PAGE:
The British Constitution

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  • Created by: Izzy
  • Created on: 27-04-15 14:20
Constitution
System or body pf fundamental principles according to which a state is governed.
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Federal
eg. USA. Countries that divide power between a central (federal) government and a number of state or provincial governments as determined by a written constitution.
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Common law
Body of rules that has derived from judicial judgement over long periods of time.
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Speaker of the House of Commons
eg. John Bercow. Non partisan officer of the House of Commons, who presides over its debates, decides who may speak and maintains order in the house.
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Judicial review
Power of the courts to overturn executive or legislative actions they hold to be illegal or unconstitutional
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Acting ultra vires
Acting 'beyond its powers'
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Human Rights Act 1998
The statute which incorporated most of the rights on the European Convention on Human Rights into UK law.
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Conventions
Unwritten rules which govern political conduct. Traditionally regarded as binding, but have no legal force.
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EU regulations
Type of EU law which is binding on all member states without the need for national legislation
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Directives
Type of EU law which is binding on all member states as to the result to be achieved, but can be implemented as best suits the needs of individual countries.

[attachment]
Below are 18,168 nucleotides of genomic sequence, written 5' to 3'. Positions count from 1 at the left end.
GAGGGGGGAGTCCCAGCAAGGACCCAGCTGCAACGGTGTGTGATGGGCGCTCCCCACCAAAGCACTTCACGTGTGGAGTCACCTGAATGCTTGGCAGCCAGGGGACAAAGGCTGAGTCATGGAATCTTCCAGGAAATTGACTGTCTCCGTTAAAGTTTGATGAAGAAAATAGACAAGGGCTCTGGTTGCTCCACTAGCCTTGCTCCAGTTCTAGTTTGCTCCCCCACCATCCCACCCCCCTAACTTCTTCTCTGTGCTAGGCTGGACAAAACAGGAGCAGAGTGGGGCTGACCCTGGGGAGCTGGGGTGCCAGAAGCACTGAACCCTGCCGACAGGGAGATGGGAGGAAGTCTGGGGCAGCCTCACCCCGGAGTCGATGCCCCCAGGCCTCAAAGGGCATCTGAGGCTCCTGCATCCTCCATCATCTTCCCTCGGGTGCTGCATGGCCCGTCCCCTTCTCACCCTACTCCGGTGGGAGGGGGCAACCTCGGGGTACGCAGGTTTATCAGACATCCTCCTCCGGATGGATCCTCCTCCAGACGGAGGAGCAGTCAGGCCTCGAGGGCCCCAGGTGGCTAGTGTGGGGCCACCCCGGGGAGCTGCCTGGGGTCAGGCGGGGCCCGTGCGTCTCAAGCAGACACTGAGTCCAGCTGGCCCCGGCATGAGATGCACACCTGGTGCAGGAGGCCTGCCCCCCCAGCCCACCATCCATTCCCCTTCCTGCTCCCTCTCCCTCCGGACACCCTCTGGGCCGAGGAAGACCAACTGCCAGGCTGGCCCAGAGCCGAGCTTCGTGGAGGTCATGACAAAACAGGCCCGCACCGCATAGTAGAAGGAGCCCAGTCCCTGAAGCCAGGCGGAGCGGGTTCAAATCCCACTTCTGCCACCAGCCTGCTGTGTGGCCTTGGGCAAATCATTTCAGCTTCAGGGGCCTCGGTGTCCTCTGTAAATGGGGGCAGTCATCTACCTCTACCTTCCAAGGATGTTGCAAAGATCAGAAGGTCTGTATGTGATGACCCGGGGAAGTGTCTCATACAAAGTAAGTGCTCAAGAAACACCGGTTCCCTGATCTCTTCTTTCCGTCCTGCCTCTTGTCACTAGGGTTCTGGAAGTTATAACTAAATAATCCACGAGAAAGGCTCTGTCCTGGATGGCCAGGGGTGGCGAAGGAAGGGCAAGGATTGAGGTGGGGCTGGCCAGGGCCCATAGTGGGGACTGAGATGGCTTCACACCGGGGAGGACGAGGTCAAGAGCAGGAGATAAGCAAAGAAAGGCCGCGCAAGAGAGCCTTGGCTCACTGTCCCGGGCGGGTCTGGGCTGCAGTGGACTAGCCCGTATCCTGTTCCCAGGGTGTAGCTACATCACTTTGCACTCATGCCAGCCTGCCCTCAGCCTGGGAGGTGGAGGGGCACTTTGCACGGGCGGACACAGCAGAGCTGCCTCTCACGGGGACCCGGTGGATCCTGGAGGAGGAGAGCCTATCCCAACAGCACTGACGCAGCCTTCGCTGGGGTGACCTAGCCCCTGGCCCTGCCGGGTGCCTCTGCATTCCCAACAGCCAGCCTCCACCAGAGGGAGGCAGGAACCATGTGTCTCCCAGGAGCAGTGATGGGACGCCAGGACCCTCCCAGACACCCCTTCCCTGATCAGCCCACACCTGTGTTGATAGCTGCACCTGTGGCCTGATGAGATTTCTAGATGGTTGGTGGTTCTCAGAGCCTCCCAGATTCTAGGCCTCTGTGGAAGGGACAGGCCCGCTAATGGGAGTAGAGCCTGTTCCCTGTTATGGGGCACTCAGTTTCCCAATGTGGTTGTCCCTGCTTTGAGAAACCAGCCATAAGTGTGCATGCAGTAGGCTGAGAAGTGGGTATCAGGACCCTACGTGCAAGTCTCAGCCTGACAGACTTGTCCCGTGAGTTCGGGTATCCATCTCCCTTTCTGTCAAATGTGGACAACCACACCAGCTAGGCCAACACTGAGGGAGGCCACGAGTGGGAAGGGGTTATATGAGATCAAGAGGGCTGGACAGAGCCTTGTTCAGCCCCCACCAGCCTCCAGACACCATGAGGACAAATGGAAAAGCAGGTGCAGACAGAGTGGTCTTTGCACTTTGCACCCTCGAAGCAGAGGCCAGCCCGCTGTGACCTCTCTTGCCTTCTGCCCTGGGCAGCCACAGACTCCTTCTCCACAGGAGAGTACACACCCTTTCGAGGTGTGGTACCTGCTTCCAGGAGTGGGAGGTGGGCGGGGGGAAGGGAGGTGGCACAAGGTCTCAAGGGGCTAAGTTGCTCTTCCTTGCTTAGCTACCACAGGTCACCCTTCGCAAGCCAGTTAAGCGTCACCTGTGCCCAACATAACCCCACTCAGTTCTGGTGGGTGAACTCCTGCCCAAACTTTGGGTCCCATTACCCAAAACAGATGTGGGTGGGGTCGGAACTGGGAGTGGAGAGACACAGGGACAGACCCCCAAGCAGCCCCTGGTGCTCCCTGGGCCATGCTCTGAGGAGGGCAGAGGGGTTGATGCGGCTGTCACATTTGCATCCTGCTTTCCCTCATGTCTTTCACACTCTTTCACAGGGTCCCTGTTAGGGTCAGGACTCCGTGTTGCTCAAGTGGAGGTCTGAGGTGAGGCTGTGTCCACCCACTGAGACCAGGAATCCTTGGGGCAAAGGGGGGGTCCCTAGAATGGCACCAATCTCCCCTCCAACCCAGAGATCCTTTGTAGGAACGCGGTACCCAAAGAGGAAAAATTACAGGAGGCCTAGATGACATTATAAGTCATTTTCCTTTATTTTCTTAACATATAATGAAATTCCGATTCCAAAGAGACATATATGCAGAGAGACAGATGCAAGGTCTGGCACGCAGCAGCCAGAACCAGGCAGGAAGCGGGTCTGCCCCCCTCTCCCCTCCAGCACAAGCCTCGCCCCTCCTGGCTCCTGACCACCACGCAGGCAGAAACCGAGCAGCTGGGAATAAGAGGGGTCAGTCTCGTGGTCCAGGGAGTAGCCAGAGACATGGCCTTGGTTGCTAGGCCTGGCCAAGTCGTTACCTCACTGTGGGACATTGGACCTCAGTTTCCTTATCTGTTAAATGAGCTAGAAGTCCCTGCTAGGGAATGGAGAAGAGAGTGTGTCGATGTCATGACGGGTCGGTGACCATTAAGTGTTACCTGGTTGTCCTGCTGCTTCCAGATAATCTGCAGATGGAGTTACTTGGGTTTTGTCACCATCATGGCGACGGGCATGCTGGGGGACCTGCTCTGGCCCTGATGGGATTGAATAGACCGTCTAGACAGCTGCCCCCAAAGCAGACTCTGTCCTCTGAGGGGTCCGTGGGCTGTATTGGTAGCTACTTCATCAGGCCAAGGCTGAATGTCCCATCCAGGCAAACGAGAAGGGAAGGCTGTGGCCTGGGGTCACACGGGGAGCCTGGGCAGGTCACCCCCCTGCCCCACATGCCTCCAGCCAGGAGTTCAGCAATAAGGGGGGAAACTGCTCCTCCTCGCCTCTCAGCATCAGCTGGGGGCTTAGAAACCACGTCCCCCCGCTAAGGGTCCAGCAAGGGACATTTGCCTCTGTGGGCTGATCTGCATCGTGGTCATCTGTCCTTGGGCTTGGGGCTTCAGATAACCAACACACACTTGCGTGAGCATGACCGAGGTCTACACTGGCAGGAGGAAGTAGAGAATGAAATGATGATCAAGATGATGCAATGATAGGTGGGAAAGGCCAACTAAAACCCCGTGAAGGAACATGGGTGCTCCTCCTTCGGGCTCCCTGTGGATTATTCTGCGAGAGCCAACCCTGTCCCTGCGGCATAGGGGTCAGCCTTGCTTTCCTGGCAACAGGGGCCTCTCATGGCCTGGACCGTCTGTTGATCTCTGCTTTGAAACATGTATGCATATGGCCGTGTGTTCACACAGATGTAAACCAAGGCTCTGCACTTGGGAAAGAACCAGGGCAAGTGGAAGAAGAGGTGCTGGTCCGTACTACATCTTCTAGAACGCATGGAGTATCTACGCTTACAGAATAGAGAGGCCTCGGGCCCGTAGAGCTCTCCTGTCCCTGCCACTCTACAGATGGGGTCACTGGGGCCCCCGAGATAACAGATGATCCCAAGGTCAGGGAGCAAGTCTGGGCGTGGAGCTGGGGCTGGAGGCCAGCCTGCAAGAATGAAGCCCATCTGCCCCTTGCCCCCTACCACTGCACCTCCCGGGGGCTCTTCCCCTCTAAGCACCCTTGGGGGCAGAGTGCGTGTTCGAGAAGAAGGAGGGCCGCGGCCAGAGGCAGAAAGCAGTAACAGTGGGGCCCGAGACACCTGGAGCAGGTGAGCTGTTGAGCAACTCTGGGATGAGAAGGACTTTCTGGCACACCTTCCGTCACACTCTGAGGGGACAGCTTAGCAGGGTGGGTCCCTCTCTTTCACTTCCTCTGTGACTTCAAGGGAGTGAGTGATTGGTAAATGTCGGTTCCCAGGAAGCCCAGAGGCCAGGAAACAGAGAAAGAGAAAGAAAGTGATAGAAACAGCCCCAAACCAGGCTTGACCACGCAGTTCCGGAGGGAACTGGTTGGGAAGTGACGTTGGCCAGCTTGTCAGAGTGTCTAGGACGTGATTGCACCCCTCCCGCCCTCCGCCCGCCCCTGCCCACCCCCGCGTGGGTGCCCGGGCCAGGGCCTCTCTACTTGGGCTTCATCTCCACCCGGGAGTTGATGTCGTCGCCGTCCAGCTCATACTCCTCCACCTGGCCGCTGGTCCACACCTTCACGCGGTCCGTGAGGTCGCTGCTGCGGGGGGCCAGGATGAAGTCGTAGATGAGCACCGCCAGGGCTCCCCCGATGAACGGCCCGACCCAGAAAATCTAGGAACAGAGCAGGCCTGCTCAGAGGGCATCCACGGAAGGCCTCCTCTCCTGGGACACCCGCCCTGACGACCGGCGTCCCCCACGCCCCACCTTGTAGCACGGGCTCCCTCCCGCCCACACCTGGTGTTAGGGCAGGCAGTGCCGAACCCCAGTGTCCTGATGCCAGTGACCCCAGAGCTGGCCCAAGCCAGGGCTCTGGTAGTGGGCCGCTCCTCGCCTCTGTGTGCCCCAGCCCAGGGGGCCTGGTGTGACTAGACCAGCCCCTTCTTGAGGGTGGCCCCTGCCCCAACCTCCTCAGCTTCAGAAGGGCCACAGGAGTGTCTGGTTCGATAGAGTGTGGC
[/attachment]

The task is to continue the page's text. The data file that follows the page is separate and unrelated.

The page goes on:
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The Factortame Case
A landmark constitutional case (involving a fishing dispute) in the UK, which confirmed the primacy of EU law over UK law.
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Nationalism
The desire of a nation to be recognised as a state, eg. The SNP want Scotland to br governed by the Scots.
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Quangos
Publicly funded bodies that operate at arms length from a government department and carry out executive and advisory functions. There members are not elected so are not accountable to voters.
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Charter 88
Campaigning pressure group set up to urge the case for constitutional and electoral reform. eg. written constitution, reformed democratic second chamber
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Judiciary
Branch of the government responsible for interpreting and applying the laws in particular cases.
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The Supreme Court
Body created to act as the final court of appeal in all matters under English, Welsh and Northern Irish law from 2009. Takes over judicial functions of the House of Lords.
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Party discipline
System of maintaining order within the parliamentary parties. MPs are expected to 'toe the party line' by voting in favour of their parties' proposals in the HoC.